The next book I cross off the Rory Gilmore Book Challenge is Charles Dickens’ Great Expectations. It is the story of a young boy, a blacksmith, who just wants to grow into a gentleman and marry a beautiful woman. The novel faces issues of justice and inequality from cover to cover.
Pip, the young boy, meets an escaped convict and steals food so the convict won’t starve (or kill him). Pip goes to Miss Havisham’s mansion which is creepy beyond belief, and the only good thing is Estella, her adopted daughter. Estella is cold blooded and snobby, but gorgeous to Pip. Pip is in love with Estella. Pip starts an apprenticeship at his brother-in-law’s smithy when he is older, but he hates it. He wants to be a gentleman and marry Estella.
Then, Pip comes into some money, leaves for London in search to find himself as a gentleman. He has a caretaker and a best friend who show him the ropes. Estella comes back to town after doing some traveling and is more beautiful than Pip remembered. Pip continues to ask her out but Estella turns him down time after time.
Pip discovers that his benefactor is the convict he helped when he was younger. He then discovers that the convict’s daughter is Estella who has recently married one of Pip’s least favorite people. Fast forwarding to the end, Pip finds that Estella’s husband was abusive and died forcing her to remarry a poor doctor.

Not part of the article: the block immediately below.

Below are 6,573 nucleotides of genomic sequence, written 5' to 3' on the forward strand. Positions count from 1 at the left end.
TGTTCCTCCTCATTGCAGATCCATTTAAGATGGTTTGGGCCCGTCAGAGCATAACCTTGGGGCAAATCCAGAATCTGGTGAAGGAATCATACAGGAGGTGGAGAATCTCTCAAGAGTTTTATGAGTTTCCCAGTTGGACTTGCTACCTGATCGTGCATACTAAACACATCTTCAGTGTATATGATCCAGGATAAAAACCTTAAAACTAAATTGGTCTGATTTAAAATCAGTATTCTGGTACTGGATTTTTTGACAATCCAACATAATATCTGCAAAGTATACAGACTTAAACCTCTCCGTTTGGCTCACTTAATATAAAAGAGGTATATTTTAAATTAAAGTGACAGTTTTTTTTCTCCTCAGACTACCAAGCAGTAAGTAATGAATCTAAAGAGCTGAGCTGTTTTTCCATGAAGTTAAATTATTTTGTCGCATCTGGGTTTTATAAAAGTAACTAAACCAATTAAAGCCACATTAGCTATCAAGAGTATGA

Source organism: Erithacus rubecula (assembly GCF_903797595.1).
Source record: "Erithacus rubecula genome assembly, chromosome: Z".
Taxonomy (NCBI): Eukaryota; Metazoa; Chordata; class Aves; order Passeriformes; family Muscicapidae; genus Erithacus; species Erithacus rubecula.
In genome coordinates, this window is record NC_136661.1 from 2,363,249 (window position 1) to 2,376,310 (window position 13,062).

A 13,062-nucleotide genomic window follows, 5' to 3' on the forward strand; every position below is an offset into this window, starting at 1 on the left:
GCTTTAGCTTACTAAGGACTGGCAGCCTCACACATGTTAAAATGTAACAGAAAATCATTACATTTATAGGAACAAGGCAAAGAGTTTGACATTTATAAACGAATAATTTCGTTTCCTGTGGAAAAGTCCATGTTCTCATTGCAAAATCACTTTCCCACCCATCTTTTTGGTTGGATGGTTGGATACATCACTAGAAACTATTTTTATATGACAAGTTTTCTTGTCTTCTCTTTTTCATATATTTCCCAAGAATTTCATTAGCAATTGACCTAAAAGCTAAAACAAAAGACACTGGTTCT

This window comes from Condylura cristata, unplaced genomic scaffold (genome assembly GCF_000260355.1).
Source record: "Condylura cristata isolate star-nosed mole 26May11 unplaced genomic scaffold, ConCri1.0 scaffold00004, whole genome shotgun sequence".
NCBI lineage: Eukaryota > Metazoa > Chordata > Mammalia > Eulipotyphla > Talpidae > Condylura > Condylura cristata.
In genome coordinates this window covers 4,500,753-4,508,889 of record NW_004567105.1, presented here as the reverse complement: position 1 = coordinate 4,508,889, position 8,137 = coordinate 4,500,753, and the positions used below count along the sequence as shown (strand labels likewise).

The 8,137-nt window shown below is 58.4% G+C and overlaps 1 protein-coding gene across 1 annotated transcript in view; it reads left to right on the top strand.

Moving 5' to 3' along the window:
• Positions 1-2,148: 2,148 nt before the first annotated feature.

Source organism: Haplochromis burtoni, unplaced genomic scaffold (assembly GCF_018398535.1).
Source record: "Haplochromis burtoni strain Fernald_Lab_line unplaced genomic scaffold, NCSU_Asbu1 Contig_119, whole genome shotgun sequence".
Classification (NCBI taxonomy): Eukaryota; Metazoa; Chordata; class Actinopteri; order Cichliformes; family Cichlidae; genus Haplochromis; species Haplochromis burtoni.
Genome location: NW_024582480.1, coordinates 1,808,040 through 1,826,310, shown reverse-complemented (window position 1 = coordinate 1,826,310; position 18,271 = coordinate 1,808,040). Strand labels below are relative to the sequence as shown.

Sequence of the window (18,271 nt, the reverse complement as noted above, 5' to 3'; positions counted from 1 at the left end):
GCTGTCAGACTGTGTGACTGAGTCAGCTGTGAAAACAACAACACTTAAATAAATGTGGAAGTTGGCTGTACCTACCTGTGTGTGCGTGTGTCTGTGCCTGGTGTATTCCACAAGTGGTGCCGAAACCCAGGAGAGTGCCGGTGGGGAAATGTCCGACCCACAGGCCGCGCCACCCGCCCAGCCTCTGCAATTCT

The novel is mentioned in Gilmore Girls in season one episode two “The Lorelais’ First Day at Chilton” with Paris answering questions to intimidate Rory. It is also mentioned in the letter Lorelai wrote to Rory about Logan when he came to the Dragonfly Fly in to try to win Rory back after he cheated on her with the bridesmaids. Below is an image of the letter which stands at The Warner Bros Studios.
So, right now you are reading my sealed words of wisdom as the tormented, foolish (but persistent) cad hangs off every nuance of your reactions, his heart and mind in a dizzying flurry of questions as to how the outcome will play out… As you read this, delight in the knowledge that this love-sick pup before you does not have a clue…
Now, ordinarily, after a fool has taken my daughter’s love for granted, if I did not kill him through a slow and excruciatingly painful death, I would instruct my daughter, much like Miss Havisham did to Estella in ‘Great Expectations’, to be cold blooded and calculating, to dash his hopes, and to crush him. However, the decision is all yours to make. Love is elusive and all-encompassing; when you fall under its intoxicating spell, you have little recourse but to live out its devices. If you love this boy, maybe you want to give it another chance?
Good luck, love you,